Michèle Bernstein

From Wikipedia, the free encyclopedia
Jump to: navigation, search
Michèle Bernstein, Guy Debord and Asger Jorn (1957 in Cosio di Arroscia.

Michèle Bernstein (born 28 April 1932) is a French novelist and critic, most usually remembered as a member of the Situationist International from its foundation in 1957 until 1967, and as the first wife of its most prominent member, Guy Debord.


Early years[edit]

Bernstein was born in Paris, of Russian descent. In 1952, bored by her studies at the nearby Sorbonne, she began to frequent Chez Moineau, a bar at 22 rue du Four (fr). There she encountered a circle of artists, writers, vagabonds and petty criminals who were beginning to establish themselves as the Letterist International. With one of these, Patrick Straram, she toured Le Havre in August, 1952, in order to see the places upon which Jean-Paul Sartre's Nausea had been modelled.[1] On 17 August, 1954, she married another member of the group, Guy Debord, and from then on she took a more active role in contributing to its publications (primarily its bulletin, Potlatch). Bernstein recalls that Debord had earlier tried to pick her up in a café in front of the Sorbonne, but that she had shaken her cigarette and said something disparaging. However, they first became friends, and then lovers: 'I did love him, and I am sorry he is not here with us now'.[2]

From the Lettrist to the Situationist movement[edit]

The Letterist International were primarily concerned with (i) transcending traditional artistic activities to produce 'situations' for themselves; (ii) to drifting aimlessly around urban environments in order to assess their psychogeography; and (iii) to diverting pre-existing texts and other materials to new ends. By 1957, however, most of the members of the Letterist International had either quit or been forcibly excluded, and the remnants opted to fuse with two other groups to form the Situationist International. Bernstein and Debord visited Cosio di Arroscia in July 1957: the Situationist International officially came into being there on July 28. The other two groups involved were the International Movement for an Imaginist Bauhaus and the London Psychogeographical Committee. The former was an offshoot of the earlier CoBrA group of artists; the latter was not really a 'group' at all, but merely a name given to a single British artist, Ralph Rumney.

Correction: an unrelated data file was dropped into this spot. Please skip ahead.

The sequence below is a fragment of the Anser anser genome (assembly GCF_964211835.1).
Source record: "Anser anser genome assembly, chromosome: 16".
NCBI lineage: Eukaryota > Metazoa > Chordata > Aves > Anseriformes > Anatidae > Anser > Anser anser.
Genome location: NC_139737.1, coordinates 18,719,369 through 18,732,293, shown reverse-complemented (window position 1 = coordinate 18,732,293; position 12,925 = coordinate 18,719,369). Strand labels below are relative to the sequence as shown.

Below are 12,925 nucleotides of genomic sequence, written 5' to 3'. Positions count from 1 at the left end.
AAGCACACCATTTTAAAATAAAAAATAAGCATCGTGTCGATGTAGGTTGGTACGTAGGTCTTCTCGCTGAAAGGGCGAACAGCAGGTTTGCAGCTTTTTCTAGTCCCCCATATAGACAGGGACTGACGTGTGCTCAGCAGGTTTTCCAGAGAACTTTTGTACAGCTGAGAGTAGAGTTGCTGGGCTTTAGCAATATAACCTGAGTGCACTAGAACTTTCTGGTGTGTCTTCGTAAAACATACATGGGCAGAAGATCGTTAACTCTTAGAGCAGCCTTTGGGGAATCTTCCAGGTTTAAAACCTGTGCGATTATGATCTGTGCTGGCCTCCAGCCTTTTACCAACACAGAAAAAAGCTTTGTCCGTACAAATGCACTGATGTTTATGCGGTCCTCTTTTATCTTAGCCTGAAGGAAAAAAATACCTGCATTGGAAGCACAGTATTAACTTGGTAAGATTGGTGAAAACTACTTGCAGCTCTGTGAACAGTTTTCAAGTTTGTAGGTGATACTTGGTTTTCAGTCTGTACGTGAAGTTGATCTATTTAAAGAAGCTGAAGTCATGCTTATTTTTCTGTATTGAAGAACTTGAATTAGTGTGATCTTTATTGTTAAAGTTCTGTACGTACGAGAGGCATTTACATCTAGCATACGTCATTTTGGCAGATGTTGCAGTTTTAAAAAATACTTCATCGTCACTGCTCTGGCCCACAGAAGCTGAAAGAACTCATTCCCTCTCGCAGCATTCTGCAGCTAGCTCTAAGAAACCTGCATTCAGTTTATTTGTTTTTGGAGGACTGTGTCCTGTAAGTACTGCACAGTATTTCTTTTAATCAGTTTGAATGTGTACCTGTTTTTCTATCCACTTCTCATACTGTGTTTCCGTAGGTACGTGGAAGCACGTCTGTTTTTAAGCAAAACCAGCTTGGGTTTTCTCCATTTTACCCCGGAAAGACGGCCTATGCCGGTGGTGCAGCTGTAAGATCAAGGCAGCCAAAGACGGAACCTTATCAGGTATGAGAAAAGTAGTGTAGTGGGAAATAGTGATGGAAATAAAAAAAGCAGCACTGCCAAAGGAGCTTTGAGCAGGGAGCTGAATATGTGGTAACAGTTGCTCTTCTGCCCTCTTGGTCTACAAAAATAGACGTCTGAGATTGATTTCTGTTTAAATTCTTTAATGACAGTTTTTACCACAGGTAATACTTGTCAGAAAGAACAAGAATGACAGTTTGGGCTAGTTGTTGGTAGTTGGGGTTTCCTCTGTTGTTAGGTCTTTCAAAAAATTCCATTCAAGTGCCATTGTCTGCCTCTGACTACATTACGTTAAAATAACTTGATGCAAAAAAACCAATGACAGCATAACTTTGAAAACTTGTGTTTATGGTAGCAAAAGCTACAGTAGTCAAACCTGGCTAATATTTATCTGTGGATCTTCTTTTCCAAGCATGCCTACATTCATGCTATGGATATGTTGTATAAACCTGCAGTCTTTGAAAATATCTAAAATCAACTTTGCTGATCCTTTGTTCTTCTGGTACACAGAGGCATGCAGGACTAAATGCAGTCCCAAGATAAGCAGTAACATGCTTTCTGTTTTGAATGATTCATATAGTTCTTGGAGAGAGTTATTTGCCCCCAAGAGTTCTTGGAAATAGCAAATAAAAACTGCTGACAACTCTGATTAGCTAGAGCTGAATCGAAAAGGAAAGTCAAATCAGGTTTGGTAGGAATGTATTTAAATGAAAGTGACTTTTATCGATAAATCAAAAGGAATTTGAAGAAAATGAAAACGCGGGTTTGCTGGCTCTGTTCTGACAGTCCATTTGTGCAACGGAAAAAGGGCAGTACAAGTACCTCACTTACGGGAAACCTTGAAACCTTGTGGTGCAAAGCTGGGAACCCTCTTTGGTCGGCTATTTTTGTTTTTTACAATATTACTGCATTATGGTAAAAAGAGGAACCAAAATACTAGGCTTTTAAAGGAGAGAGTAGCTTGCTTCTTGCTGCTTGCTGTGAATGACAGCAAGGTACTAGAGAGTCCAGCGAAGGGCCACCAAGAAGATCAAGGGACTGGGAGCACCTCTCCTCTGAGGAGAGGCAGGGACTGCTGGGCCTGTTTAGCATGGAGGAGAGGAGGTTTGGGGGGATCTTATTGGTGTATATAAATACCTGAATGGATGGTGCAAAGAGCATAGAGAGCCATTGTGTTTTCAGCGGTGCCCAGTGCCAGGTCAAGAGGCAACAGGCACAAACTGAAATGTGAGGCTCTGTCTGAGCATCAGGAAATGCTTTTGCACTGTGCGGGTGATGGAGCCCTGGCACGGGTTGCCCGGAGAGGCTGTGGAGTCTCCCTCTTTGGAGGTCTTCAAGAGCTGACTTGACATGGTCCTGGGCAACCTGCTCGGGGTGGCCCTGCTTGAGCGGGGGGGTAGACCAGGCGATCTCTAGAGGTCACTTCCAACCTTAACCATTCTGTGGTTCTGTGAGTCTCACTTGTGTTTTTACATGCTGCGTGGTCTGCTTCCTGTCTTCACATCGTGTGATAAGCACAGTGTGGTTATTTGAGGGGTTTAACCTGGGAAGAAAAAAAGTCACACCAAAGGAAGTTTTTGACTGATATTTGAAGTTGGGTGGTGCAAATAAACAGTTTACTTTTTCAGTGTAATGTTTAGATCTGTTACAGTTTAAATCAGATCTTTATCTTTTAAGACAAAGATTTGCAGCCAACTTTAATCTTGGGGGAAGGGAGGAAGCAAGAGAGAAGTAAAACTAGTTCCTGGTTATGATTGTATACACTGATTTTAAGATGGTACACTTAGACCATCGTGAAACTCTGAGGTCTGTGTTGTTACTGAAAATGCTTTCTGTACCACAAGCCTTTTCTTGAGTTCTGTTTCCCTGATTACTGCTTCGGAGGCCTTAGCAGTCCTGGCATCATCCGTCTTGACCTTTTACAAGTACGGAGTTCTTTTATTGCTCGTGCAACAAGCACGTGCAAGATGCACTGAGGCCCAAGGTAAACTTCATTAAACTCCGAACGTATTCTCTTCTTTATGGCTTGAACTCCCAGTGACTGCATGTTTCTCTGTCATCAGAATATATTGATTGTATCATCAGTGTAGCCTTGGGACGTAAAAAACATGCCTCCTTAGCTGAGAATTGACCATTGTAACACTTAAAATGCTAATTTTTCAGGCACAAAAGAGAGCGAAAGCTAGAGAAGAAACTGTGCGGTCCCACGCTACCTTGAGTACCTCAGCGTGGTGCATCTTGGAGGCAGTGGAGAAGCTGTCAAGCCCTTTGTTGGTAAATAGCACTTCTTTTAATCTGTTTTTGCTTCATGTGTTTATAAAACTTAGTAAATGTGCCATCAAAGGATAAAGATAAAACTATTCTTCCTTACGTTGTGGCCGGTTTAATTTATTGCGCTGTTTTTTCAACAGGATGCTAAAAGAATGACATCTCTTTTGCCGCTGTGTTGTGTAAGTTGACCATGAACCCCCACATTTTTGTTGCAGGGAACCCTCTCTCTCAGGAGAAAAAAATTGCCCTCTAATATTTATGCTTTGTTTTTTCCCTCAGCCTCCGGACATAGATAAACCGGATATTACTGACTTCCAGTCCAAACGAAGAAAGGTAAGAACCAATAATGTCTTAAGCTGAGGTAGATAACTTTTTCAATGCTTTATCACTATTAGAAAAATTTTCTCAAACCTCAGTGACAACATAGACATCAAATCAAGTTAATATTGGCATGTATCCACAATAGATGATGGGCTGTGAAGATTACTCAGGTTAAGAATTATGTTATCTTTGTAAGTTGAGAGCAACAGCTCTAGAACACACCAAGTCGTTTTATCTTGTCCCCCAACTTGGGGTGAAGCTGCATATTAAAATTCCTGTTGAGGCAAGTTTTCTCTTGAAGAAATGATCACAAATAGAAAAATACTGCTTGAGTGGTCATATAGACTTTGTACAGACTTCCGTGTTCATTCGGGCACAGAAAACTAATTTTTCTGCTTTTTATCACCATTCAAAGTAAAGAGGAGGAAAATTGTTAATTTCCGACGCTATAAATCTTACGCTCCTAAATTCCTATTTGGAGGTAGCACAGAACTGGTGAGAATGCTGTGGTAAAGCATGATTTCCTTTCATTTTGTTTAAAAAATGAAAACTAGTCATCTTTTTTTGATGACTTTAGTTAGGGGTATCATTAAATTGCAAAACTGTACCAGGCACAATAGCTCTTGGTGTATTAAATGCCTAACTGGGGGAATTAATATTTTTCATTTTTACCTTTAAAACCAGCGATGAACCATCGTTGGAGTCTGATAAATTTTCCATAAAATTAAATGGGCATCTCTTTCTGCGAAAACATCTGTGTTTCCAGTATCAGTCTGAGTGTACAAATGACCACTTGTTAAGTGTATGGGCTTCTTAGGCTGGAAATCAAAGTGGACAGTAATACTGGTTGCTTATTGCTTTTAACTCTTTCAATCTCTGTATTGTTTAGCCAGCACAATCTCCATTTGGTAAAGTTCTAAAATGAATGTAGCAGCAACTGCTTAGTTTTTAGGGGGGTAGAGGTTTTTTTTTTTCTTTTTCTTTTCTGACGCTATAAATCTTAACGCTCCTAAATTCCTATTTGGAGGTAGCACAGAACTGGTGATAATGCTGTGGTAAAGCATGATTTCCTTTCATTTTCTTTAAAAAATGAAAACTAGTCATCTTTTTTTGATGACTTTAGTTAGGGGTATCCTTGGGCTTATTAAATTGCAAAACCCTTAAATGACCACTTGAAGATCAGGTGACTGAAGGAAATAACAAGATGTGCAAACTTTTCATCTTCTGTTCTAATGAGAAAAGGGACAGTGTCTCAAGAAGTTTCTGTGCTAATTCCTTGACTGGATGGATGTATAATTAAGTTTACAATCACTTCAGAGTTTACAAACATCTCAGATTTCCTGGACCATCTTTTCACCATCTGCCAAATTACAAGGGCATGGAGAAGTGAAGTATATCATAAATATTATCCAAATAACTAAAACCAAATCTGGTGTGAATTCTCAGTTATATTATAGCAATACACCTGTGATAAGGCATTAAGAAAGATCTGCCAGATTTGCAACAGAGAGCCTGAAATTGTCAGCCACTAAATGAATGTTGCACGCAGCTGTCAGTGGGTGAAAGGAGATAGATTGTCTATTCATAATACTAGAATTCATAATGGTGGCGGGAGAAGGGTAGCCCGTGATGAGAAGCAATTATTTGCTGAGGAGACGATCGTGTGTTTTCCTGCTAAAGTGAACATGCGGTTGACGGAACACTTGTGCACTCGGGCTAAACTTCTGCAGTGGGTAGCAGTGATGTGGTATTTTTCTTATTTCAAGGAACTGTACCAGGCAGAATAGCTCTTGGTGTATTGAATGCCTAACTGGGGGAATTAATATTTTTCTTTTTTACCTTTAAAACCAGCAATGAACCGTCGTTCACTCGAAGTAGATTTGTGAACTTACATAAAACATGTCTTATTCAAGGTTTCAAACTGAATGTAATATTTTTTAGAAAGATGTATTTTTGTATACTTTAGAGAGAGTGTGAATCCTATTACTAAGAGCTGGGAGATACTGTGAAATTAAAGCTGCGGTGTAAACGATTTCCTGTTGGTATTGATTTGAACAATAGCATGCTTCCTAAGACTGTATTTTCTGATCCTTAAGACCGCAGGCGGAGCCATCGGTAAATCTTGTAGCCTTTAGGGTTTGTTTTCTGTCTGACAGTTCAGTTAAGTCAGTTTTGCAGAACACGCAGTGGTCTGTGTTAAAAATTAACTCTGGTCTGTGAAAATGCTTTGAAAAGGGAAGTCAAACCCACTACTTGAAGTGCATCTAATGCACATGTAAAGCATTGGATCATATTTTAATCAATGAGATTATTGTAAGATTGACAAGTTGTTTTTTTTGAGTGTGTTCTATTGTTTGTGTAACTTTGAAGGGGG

Thereafter, Bernstein contributed a number of articles to the situationists' journal, Internationale situationniste, either alone or in collaboration with the other members. In the journal's first issue, Bernstein wrote an essay entitled "No Useless Leniency" ("Pas d'indulgences inutiles") in which she argues for the complicated necessity of splits and schisms within the Situationist International. "It is necessary to recognize when an encounter in a concrete collective task becomes impossible," at which point the collective must be dissolved or reorganize. The radical political work of the International, Bernstein argues, "should not be subject to the same weaknesses" and "modes of continuity or looseness" as friendship, despite the unavoidable friendships that develop within the group. In her estimation, personal relationships must always remain secondary to the larger Situationist effort.[3] She also had two novels published through Buchet/Chastel (the same publishing house as would later first publish Debord's major theoretical text, The Society of the Spectacle, in 1967). In All The King's Horses (Tous les chevaux du roi, 1960; republished Paris: Allia, 2004) and The Night (La Nuit, 1961; republished by Allia in 2013), Bernstein fictionalised her life with Debord in the 1950s, particularly acknowledging the liberality (including sexual freedom) that existed within their marriage. She also contributed an article on the situationists to the Times Literary Supplement (2 September, 1964). According to the French philosopher and occasional associate of the Situationist International, Henri Lefebvre, she additionally helped to support the situationists financially, by contributing horses' horoscopes to racing magazines.[4]